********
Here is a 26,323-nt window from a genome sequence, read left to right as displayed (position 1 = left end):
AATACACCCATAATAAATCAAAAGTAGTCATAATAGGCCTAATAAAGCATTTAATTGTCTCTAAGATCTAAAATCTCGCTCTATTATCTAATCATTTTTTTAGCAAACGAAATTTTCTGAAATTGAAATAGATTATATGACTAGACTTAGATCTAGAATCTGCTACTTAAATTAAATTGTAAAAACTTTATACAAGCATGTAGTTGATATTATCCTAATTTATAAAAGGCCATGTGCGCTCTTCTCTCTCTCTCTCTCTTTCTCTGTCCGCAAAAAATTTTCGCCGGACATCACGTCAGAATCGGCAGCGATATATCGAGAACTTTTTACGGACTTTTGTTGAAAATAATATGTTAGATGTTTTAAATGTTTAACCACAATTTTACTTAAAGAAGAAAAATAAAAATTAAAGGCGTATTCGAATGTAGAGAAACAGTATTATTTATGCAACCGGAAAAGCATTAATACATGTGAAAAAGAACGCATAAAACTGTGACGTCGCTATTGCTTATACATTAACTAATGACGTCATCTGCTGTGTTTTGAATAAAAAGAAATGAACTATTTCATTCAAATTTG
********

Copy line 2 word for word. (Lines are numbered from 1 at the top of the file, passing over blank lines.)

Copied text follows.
AATACACCCATAATAAATCAAAAGTAGTCATAATAGGCCTAATAAAGCATTTAATTGTCTCTAAGATCTAAAATCTCGCTCTATTATCTAATCATTTTTTTAGCAAACGAAATTTTCTGAAATTGAAATAGATTATATGACTAGACTTAGATCTAGAATCTGCTACTTAAATTAAATTGTAAAAACTTTATACAAGCATGTAGTTGATATTATCCTAATTTATAAAAGGCCATGTGCGCTCTTCTCTCTCTCTCTCTCTTTCTCTGTCCGCAAAAAATTTTCGCCGGACATCACGTCAGAATCGGCAGCGATATATCGAGAACTTTTTACGGACTTTTGTTGAAAATAATATGTTAGATGTTTTAAATGTTTAACCACAATTTTACTTAAAGAAGAAAAATAAAAATTAAAGGCGTATTCGAATGTAGAGAAACAGTATTATTTATGCAACCGGAAAAGCATTAATACATGTGAAAAAGAACGCATAAAACTGTGACGTCGCTATTGCTTATACATTAACTAATGACGTCATCTGCTGTGTTTTGAATAAAAAGAAATGAACTATTTCATTCAAATTTG